I Don’t Write Every Day
Some of my favorite writers have preached the concept that one should write everyday. It makes sense at first glance. Like anything, the more you do it, the better you get. The idea of carving out a time to write every single day is sure to hone and enhance your skills, right?
Not in my case. I have tried this countless times. I have spent weeks struggling to write anything I could muster every single day. The product? Some absolutely horrible writing. Writing that I cringe to reread and wish to shred before anyone can glimpse it.
But failures lead to success, right? Again, not in my case. All that energy I spent writing just to write had my focus aimed solely at the act of writing instead of content. My brain was not free to read, ponder, and create. There is so much more to writing than actually writing and by forcing the act every day, the physical act of pouring over a keyboard trumped every other aspect, causing my writing to suffer.
As one of my favorites, Phil Cooke, once said:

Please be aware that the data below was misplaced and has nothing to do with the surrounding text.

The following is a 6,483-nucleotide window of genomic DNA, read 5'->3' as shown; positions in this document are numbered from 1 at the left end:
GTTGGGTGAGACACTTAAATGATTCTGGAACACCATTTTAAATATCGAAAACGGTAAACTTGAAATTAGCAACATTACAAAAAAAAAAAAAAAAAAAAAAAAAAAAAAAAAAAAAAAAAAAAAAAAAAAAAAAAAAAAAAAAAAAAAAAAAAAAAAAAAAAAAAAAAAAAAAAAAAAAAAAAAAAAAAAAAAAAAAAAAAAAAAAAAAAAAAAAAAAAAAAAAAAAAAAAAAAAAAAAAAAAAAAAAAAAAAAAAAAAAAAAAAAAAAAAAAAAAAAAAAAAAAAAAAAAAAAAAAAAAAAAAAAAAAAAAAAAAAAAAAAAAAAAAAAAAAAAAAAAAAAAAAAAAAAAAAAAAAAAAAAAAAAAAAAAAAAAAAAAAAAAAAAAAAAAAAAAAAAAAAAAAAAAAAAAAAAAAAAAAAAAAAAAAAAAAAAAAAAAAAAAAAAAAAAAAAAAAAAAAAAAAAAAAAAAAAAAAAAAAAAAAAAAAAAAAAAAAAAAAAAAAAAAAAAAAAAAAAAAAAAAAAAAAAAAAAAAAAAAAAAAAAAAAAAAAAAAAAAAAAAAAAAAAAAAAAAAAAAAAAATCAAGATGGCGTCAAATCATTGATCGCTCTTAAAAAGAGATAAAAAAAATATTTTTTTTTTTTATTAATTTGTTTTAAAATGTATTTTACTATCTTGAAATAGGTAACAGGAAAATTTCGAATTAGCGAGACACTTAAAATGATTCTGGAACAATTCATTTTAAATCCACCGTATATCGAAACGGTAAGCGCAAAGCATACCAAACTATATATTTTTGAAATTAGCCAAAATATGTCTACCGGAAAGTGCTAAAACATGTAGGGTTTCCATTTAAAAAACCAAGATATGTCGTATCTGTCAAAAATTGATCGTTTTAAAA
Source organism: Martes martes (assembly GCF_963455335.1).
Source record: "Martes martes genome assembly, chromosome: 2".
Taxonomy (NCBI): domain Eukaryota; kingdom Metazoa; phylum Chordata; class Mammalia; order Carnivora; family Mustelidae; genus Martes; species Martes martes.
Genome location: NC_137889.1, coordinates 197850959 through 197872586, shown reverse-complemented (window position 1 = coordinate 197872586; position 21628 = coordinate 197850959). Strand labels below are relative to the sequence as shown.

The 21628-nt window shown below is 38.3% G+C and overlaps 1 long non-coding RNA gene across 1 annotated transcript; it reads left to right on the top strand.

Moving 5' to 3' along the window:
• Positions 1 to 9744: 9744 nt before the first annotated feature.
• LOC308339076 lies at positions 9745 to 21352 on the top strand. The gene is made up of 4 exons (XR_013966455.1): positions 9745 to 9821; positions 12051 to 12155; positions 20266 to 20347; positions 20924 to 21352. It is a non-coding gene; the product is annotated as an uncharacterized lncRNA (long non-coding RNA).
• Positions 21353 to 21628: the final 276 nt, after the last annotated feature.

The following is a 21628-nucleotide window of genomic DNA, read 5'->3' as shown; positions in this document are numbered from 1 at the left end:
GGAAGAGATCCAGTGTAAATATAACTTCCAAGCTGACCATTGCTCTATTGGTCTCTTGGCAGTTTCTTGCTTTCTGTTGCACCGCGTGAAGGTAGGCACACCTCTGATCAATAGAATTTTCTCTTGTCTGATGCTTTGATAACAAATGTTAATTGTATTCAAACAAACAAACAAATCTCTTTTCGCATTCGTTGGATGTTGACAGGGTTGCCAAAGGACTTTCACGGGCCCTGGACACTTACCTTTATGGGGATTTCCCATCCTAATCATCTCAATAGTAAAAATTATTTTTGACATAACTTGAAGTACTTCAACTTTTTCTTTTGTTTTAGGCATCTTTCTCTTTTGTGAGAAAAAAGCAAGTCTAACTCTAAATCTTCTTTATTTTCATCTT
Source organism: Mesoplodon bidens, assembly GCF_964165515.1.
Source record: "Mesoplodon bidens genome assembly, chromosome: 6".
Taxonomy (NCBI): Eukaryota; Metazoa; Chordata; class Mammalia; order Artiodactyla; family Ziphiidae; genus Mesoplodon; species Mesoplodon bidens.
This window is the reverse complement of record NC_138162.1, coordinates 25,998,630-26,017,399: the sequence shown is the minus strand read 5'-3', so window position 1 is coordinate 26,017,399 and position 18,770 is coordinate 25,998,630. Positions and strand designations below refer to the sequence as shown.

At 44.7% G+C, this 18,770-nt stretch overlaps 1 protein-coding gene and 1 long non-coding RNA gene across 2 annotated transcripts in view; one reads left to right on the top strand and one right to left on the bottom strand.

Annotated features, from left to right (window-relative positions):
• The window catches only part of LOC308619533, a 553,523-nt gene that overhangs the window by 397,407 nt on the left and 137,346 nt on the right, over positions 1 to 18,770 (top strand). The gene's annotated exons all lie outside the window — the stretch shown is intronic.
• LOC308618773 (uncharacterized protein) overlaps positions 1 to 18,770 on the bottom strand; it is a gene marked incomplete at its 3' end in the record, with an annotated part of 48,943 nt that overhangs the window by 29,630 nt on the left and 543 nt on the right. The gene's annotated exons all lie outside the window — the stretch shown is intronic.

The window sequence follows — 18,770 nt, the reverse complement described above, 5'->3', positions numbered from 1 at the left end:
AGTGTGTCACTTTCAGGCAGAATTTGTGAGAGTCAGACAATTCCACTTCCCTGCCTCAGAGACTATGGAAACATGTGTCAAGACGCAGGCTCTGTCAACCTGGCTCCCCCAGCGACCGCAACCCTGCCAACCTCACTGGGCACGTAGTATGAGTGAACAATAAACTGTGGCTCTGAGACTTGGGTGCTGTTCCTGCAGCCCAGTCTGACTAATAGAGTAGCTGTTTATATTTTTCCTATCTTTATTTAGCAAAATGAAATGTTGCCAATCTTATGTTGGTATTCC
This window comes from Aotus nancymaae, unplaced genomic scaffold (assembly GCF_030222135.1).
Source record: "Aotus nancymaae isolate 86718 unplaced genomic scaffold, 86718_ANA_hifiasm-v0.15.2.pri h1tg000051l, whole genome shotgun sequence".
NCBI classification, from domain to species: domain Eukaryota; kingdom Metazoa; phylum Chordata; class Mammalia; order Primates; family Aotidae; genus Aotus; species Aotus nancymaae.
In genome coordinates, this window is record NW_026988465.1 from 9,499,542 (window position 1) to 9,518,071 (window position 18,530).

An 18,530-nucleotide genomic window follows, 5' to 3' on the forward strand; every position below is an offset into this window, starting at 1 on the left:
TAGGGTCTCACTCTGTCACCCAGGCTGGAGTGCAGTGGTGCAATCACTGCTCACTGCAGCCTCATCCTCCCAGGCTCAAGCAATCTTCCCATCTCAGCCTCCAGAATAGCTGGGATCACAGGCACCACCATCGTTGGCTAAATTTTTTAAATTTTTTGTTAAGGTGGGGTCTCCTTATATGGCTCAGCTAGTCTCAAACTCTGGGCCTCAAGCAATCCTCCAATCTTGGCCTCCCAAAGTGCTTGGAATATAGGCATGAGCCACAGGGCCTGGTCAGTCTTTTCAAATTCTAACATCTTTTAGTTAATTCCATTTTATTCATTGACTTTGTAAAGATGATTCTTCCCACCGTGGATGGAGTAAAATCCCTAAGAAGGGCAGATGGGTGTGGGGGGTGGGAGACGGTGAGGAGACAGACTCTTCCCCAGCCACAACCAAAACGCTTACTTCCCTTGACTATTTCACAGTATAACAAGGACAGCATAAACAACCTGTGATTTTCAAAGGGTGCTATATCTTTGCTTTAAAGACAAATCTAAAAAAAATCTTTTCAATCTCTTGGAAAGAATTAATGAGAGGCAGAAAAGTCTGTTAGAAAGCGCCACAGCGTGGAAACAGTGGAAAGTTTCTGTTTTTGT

“Typists type. Writers stare out windows.”
If you want to become a better writer, try taking a break. Don’t force the inspiration. Don’t pour over the computer. Just sit. Think. Read. Take a walk. If you have the time to write everyday and it feels right, go for it! But try not forcing the process and see what happens.
I Don’t Wait to Edit
A lot of the pros push the concept of just sitting down and writing, waiting until you are finished getting your thoughts out before you go back and edit. I do the exact opposite of this. I edit each sentence as I write it. I ensure that spelling and punctuation are correct even if I have to stop and research it. I make sure that all resources and citations are complete at the very moment I quote them. I even stop in mid-sentence to check font types, HTML and other visual concepts.